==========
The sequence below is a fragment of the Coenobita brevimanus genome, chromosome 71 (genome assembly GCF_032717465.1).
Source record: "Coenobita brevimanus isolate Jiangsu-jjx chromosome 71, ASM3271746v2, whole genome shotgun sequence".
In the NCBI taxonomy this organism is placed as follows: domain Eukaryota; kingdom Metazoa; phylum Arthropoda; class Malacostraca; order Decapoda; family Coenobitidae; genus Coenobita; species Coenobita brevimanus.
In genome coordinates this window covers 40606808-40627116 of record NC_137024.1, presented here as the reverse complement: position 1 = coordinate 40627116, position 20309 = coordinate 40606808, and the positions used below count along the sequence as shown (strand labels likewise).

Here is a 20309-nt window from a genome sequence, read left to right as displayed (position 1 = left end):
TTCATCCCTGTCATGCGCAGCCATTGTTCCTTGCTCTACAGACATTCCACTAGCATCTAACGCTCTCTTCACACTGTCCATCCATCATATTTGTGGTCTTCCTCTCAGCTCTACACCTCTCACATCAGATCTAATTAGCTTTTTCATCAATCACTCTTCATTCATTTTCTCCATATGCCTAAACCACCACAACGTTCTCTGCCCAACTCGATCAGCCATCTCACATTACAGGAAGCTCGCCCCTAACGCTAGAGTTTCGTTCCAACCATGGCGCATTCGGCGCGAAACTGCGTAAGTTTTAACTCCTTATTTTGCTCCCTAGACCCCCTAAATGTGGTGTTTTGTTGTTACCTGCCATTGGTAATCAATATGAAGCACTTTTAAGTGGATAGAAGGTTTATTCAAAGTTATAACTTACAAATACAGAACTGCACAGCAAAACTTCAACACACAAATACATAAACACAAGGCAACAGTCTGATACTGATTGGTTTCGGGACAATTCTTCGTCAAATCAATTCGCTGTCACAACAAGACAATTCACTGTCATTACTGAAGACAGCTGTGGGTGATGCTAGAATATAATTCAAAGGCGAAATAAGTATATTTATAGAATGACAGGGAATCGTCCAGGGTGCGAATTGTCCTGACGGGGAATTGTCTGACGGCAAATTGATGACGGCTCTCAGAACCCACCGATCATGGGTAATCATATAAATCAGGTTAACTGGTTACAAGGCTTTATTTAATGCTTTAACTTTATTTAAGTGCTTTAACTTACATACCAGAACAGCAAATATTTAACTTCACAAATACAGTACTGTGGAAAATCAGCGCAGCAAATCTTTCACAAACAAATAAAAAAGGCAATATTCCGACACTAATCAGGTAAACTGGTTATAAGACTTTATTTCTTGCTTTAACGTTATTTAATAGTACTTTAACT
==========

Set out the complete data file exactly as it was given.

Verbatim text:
The sequence below is a fragment of the Coenobita brevimanus genome, chromosome 71 (genome assembly GCF_032717465.1).
Source record: "Coenobita brevimanus isolate Jiangsu-jjx chromosome 71, ASM3271746v2, whole genome shotgun sequence".
In the NCBI taxonomy this organism is placed as follows: domain Eukaryota; kingdom Metazoa; phylum Arthropoda; class Malacostraca; order Decapoda; family Coenobitidae; genus Coenobita; species Coenobita brevimanus.
In genome coordinates this window covers 40606808-40627116 of record NC_137024.1, presented here as the reverse complement: position 1 = coordinate 40627116, position 20309 = coordinate 40606808, and the positions used below count along the sequence as shown (strand labels likewise).

Here is a 20309-nt window from a genome sequence, read left to right as displayed (position 1 = left end):
TTCATCCCTGTCATGCGCAGCCATTGTTCCTTGCTCTACAGACATTCCACTAGCATCTAACGCTCTCTTCACACTGTCCATCCATCATATTTGTGGTCTTCCTCTCAGCTCTACACCTCTCACATCAGATCTAATTAGCTTTTTCATCAATCACTCTTCATTCATTTTCTCCATATGCCTAAACCACCACAACGTTCTCTGCCCAACTCGATCAGCCATCTCACATTACAGGAAGCTCGCCCCTAACGCTAGAGTTTCGTTCCAACCATGGCGCATTCGGCGCGAAACTGCGTAAGTTTTAACTCCTTATTTTGCTCCCTAGACCCCCTAAATGTGGTGTTTTGTTGTTACCTGCCATTGGTAATCAATATGAAGCACTTTTAAGTGGATAGAAGGTTTATTCAAAGTTATAACTTACAAATACAGAACTGCACAGCAAAACTTCAACACACAAATACATAAACACAAGGCAACAGTCTGATACTGATTGGTTTCGGGACAATTCTTCGTCAAATCAATTCGCTGTCACAACAAGACAATTCACTGTCATTACTGAAGACAGCTGTGGGTGATGCTAGAATATAATTCAAAGGCGAAATAAGTATATTTATAGAATGACAGGGAATCGTCCAGGGTGCGAATTGTCCTGACGGGGAATTGTCTGACGGCAAATTGATGACGGCTCTCAGAACCCACCGATCATGGGTAATCATATAAATCAGGTTAACTGGTTACAAGGCTTTATTTAATGCTTTAACTTTATTTAAGTGCTTTAACTTACATACCAGAACAGCAAATATTTAACTTCACAAATACAGTACTGTGGAAAATCAGCGCAGCAAATCTTTCACAAACAAATAAAAAAGGCAATATTCCGACACTAATCAGGTAAACTGGTTATAAGACTTTATTTCTTGCTTTAACGTTATTTAATAGTACTTTAACT